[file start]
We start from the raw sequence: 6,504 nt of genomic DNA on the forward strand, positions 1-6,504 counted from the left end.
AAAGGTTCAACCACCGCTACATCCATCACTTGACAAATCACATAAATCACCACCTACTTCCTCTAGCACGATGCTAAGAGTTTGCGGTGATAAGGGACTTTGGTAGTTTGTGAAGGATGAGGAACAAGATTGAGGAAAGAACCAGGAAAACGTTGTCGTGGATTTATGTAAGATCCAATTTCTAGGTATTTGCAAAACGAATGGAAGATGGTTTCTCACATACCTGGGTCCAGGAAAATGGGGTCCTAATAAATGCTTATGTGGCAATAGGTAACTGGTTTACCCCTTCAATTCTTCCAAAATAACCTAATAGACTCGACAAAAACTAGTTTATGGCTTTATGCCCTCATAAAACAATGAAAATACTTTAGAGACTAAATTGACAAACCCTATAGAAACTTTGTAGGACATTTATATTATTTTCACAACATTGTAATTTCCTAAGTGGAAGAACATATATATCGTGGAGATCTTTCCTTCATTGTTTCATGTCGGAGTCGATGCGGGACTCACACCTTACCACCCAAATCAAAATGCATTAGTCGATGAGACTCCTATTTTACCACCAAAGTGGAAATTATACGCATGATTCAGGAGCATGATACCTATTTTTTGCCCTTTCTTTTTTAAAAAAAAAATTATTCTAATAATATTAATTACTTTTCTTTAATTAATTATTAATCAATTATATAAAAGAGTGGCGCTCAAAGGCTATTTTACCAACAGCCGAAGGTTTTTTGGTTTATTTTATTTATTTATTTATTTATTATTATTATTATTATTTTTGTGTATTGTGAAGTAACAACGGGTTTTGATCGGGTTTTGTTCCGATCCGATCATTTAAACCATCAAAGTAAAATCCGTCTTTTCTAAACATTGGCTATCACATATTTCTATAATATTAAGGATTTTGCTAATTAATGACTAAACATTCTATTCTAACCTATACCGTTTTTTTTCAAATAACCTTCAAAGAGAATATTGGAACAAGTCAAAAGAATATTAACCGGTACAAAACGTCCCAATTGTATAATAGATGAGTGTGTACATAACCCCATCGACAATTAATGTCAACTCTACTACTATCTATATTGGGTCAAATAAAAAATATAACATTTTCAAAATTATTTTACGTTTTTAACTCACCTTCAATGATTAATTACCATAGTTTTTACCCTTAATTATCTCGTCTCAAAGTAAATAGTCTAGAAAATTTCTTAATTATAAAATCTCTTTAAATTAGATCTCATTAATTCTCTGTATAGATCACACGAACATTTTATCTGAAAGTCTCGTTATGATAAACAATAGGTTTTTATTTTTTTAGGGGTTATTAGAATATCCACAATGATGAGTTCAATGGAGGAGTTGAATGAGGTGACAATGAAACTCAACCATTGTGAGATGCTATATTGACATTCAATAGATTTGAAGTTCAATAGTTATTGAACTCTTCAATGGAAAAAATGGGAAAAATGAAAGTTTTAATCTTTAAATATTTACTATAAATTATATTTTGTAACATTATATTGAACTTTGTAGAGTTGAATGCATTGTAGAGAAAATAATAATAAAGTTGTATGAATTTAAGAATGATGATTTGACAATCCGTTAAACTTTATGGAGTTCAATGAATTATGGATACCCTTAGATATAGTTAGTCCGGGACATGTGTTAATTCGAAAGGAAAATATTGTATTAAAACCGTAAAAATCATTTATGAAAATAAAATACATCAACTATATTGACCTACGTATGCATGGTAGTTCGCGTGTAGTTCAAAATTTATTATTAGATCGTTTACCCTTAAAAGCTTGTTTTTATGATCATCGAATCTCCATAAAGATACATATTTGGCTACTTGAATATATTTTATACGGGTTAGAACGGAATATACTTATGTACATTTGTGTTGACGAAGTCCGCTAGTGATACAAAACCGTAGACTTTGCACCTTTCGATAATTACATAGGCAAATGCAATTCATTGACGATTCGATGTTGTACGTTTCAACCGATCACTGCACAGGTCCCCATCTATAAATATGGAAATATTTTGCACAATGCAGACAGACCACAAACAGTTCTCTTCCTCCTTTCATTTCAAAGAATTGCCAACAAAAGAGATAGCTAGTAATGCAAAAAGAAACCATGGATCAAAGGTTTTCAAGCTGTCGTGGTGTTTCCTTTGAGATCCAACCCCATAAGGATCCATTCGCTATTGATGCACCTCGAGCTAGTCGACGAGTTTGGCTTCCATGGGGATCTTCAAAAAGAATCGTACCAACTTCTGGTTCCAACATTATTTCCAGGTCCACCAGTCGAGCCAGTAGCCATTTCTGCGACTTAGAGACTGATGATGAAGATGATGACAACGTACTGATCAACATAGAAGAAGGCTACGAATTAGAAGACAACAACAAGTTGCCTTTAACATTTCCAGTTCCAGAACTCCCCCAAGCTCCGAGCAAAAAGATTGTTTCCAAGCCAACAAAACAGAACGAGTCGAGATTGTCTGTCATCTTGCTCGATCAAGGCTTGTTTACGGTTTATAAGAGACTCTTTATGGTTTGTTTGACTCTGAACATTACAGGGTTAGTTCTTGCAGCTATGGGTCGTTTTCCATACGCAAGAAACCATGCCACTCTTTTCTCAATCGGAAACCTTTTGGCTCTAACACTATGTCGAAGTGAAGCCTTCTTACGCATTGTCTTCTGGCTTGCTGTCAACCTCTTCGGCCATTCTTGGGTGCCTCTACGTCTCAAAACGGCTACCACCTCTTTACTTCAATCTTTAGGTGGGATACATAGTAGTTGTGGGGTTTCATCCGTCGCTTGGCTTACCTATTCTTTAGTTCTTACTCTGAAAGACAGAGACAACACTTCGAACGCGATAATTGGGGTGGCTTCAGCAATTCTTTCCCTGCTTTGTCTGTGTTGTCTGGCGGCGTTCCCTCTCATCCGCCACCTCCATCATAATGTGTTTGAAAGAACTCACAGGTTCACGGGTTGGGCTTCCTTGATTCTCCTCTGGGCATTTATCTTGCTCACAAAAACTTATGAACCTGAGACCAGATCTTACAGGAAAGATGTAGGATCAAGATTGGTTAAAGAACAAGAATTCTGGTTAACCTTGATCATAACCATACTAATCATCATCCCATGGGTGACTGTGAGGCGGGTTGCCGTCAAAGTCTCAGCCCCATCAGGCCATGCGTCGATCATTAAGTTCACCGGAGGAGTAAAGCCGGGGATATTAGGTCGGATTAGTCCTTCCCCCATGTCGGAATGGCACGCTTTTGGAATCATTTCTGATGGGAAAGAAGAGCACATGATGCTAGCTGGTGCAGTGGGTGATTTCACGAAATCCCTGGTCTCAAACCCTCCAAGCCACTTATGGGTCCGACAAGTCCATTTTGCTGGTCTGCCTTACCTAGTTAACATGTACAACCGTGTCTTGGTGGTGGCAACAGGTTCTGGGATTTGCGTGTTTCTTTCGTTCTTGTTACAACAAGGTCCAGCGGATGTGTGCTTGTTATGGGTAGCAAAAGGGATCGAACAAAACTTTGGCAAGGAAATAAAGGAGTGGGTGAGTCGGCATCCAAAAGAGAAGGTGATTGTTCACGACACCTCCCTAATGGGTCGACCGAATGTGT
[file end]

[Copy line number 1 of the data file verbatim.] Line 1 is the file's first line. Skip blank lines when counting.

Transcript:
We start from the raw sequence: 6,504 nt of genomic DNA on the forward strand, positions 1-6,504 counted from the left end.